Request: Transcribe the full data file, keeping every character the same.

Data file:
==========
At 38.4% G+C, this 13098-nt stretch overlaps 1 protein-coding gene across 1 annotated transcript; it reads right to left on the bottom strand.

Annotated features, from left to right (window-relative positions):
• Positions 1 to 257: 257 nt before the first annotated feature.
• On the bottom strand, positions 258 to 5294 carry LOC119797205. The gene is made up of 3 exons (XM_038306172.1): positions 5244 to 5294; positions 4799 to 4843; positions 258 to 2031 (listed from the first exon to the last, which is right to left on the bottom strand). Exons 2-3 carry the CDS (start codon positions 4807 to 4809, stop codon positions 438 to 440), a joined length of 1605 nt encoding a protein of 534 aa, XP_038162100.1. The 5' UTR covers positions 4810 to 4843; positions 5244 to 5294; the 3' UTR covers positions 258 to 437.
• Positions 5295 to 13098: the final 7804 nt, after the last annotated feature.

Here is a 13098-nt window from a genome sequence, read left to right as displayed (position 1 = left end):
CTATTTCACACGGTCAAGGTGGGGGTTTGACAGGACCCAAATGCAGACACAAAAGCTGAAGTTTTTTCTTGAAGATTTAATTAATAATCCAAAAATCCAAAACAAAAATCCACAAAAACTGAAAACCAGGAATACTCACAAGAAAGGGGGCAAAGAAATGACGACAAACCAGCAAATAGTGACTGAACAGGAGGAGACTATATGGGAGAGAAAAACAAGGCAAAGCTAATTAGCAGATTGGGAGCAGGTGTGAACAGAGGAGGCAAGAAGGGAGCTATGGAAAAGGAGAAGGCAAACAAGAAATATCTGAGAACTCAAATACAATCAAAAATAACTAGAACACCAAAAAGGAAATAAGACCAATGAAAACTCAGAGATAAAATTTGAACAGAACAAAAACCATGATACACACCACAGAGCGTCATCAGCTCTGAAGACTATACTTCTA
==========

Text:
At 38.4% G+C, this 13098-nt stretch overlaps 1 protein-coding gene across 1 annotated transcript; it reads right to left on the bottom strand.

Annotated features, from left to right (window-relative positions):
• Positions 1 to 257: 257 nt before the first annotated feature.
• On the bottom strand, positions 258 to 5294 carry LOC119797205. The gene is made up of 3 exons (XM_038306172.1): positions 5244 to 5294; positions 4799 to 4843; positions 258 to 2031 (listed from the first exon to the last, which is right to left on the bottom strand). Exons 2-3 carry the CDS (start codon positions 4807 to 4809, stop codon positions 438 to 440), a joined length of 1605 nt encoding a protein of 534 aa, XP_038162100.1. The 5' UTR covers positions 4810 to 4843; positions 5244 to 5294; the 3' UTR covers positions 258 to 437.
• Positions 5295 to 13098: the final 7804 nt, after the last annotated feature.

Here is a 13098-nt window from a genome sequence, read left to right as displayed (position 1 = left end):
CTATTTCACACGGTCAAGGTGGGGGTTTGACAGGACCCAAATGCAGACACAAAAGCTGAAGTTTTTTCTTGAAGATTTAATTAATAATCCAAAAATCCAAAACAAAAATCCACAAAAACTGAAAACCAGGAATACTCACAAGAAAGGGGGCAAAGAAATGACGACAAACCAGCAAATAGTGACTGAACAGGAGGAGACTATATGGGAGAGAAAAACAAGGCAAAGCTAATTAGCAGATTGGGAGCAGGTGTGAACAGAGGAGGCAAGAAGGGAGCTATGGAAAAGGAGAAGGCAAACAAGAAATATCTGAGAACTCAAATACAATCAAAAATAACTAGAACACCAAAAAGGAAATAAGACCAATGAAAACTCAGAGATAAAATTTGAACAGAACAAAAACCATGATACACACCACAGAGCGTCATCAGCTCTGAAGACTATACTTCTA